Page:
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South Texas Living

Rescued dog now serves others

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September 18, 2013 | 2,498 views | Post a comment

If you were a dog, you might think getting picked up by Animal Control is the worst thing that could ever happen. For one dog it turned out to be her luckiest day yet!

Unclaimed by her owner, Merle, a female, black German shepherd mix sitting in the Floresville Canine Holding Facility, was scheduled to be humanely euthanized when she was rescued by Cody Brewton of Las Lomas K9 Rescue & Adoption Foundation for a very special opportunity -- the chance to train as a service animal for disabled veterans.

Carolyn Keiser of K-9 Behavior Training in La Vernia had contacted Brewton requesting to evaluate shelter dogs for the opportunity to train as service animals. When presented with Merle, Keiser agreed to take and train the 3-year-old dog to test as a service dog for disabled veterans, especially veterans with Post Traumatic Stress Disorder (PTSD).

Keiser, who trains dogs for T.A.D.S.A.W. Train A Dog, Save A Warrior, a nonprofit organization, said, “Normally a dog would be trained and ready for service in 5-7 months, but Merle could take longer because of extra instruction needed to reteach a once-starved dog’s relationship to food.” Merle’s chances of becoming matched with a veteran only increased with time.

Elizabeth Bryan of Wilson County Spay/Neuter Group donated services for Merle’s spay while Las Lomas K9 provided vaccinations, de-worming, grooming, and heartworm prevention. “Merle never would have had this opportunity if it weren’t for former City Manager Andy Joslin agreeing to work with Las Lomas,” Brewton said. “In just over one year we have rescued close to 40 dogs from the holding facility, and either found the owner or found a new owner. Merle’s the first one trained to serve disabled veterans and I couldn’t be prouder!”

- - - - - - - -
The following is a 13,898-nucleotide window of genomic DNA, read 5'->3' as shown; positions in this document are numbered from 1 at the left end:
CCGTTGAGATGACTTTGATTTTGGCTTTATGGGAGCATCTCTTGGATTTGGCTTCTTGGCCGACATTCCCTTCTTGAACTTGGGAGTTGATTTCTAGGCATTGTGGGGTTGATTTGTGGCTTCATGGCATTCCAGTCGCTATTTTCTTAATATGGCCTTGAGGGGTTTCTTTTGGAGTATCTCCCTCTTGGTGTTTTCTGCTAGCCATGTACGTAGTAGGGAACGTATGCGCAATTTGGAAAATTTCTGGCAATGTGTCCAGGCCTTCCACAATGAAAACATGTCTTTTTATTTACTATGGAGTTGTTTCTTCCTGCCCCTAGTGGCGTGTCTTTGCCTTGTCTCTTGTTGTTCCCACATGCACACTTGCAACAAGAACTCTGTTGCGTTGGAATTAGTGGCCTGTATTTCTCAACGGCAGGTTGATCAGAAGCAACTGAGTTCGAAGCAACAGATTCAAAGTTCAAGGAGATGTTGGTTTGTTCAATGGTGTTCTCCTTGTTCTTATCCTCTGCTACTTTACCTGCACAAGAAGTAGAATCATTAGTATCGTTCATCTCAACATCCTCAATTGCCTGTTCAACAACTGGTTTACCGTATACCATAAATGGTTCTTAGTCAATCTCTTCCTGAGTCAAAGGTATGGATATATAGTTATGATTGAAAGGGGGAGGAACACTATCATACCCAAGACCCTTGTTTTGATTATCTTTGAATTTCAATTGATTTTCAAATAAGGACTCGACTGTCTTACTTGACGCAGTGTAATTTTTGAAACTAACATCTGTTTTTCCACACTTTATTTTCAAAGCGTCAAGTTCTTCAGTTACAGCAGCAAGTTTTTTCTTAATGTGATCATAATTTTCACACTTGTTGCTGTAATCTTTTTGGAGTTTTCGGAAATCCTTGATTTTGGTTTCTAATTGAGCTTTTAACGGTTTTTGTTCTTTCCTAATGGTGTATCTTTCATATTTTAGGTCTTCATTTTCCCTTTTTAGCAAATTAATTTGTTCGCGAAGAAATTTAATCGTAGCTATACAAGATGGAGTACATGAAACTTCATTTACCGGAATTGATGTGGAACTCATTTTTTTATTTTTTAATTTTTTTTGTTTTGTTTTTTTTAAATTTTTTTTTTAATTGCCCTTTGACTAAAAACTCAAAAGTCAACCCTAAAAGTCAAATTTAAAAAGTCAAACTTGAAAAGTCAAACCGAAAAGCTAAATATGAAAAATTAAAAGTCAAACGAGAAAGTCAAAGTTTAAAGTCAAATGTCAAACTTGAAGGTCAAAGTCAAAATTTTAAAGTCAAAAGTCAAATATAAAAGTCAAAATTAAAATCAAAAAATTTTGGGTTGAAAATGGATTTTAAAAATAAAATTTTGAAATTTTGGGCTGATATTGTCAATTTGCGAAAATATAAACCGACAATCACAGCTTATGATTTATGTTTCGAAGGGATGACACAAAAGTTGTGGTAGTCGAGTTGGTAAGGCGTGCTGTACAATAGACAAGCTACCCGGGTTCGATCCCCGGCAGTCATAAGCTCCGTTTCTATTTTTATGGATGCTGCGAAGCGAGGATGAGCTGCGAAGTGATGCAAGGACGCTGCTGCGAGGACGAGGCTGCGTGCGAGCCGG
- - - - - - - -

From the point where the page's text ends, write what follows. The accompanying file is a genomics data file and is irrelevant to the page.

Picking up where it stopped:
Service animals are legally defined under the Americans With Disabilities Act of 1990 and are trained to meet the disability-related needs of their handlers. Federal laws protect the rights of individuals with disabilities to be accompanied by their service animals in public places and are not considered pets.

While Merle’s service dog test is still several months away, her training is going extremely well. “Training will increase her chances of getting adopted if she doesn’t pass the service dog requirements,” Brewton said. “But Merle’s smart and Carolyn is a great dog handler. I know she’ll do fine.”

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